> I would say its only safe to access the same gsl object from different
> threads when you only need to pass a const * pointer to the object -
> this means that no internal state variables are updated by the function
> call, so read-only routines should be safe to call from any number of
> threads.
> But for routines which update the internal state, each thread needs its
> own copy of the workspace.
> Patrick
> On 03/21/2016 02:37 PM, Jim Leek wrote:
>> OK, that's the problem then.  Yes, I am using the same object with
>> multiple threads.
>> I had assumed that once the object was constructed, it was safe to
>> read it from multiple threads.  So a very common thing I have done is:
>> //This constructor is only run on 1 thread of course
>> GSL1DFunction::GSL1DFunction(OBJECT* obj) {
>>   ....[snip].....
>>   acc = gsl_interp_accel_alloc ();
>>   spline = gsl_spline_alloc (gsl_meth, XX.size());
>>   gsl_spline_init (spline, &XX[0], &YY[0], XX.size());
>> }
>> //This eval function is called by many threads
>> double GSL1DFunction::eval(double X) const {
>>   return gsl_spline_eval (spline, X, acc);
>> }
>> //In this case I was calling this integration function from multiple
>> threads:
>> double GSL1DFunction::integ(double AA, double BB) const {
>>   return gsl_spline_eval_integ (spline, AA, BB, acc);
>> }
>> So, I've done this a lot.  This is the first time it has caused an
>> issue, but I think that is just because the loop was unusually tight
>> and the integration call unusually long.  It it correct that both
>> gsl_spline_eval_integ AND gsl_spline_eval are not thread-safe in this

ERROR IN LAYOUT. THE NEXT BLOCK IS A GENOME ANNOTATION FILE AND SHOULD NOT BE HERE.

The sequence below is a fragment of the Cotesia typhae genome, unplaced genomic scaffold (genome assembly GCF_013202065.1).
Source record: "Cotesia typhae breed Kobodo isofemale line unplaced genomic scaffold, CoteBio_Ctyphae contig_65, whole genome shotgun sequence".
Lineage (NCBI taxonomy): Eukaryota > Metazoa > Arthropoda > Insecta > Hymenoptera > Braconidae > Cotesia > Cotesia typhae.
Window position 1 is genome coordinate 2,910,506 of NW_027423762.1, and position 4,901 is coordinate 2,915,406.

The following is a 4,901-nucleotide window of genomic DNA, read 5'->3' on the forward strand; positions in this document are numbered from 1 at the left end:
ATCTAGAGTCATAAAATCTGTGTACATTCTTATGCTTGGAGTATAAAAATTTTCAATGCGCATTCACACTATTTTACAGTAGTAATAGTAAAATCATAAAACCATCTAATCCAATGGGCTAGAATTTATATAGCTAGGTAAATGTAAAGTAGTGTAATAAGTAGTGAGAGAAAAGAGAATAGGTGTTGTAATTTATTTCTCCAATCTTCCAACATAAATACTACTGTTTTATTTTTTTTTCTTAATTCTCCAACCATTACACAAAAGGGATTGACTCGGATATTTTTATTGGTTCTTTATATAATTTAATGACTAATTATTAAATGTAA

>> manner?  It would be difficult for me to make an individual object for
>> each thread with OpenMP.  I will probably have to use a mutex.
>> Thanks,
>> Jim
>> On 03/21/2016 12:45 PM, Patrick Alken wrote:
>>> Hard to say without any example code, but are you trying to use the
>>> same accel object from all the threads? Each thread will need its own
>>> interpolator and accel workspace. From the two lines you posted, I
>>> don't see any global variables or anything that would cause problems
>>> as long as each thread has its own accel workspace.
>>> Patrick
>>> On 03/21/2016 12:34 PM, Leek, Jim wrote:
>>>> I am using GSL in an openMP program.  It usually goes pretty well,
>>>> but I recently ran a problem where I started getting random results
>>>> (the deterministic problem returned wildly different results on each
>>>> run.)
>>>> I was finally able to get Intel Inspector to give me a clue. It says
>>>> there is a data race in gsl_intep_accel_find at:
>>>> Line 210,211:
>>>>    a->miss_count++;
>>>>    a->cache - gsl_interp_bsearch(ca, x, x_intex, len-1)
>>>> The call stack is:
>>>> gsl_spline_eval_integ:190
>>>> gsl_intep_eval_integ:273
>>>> cspline_eval_integ:403
>>>> gsl_interp_accel_find:211
>>>> Avoiding calling this in the threading region does seem to solve the
>>>> issue.
>>>> 1) Is this a known issue?
>>>> 2) Is there a known way to get around it?
>>>> 3) Is it already fixed in a newer version of GSL?
>>>> Thanks,
>>>> Jim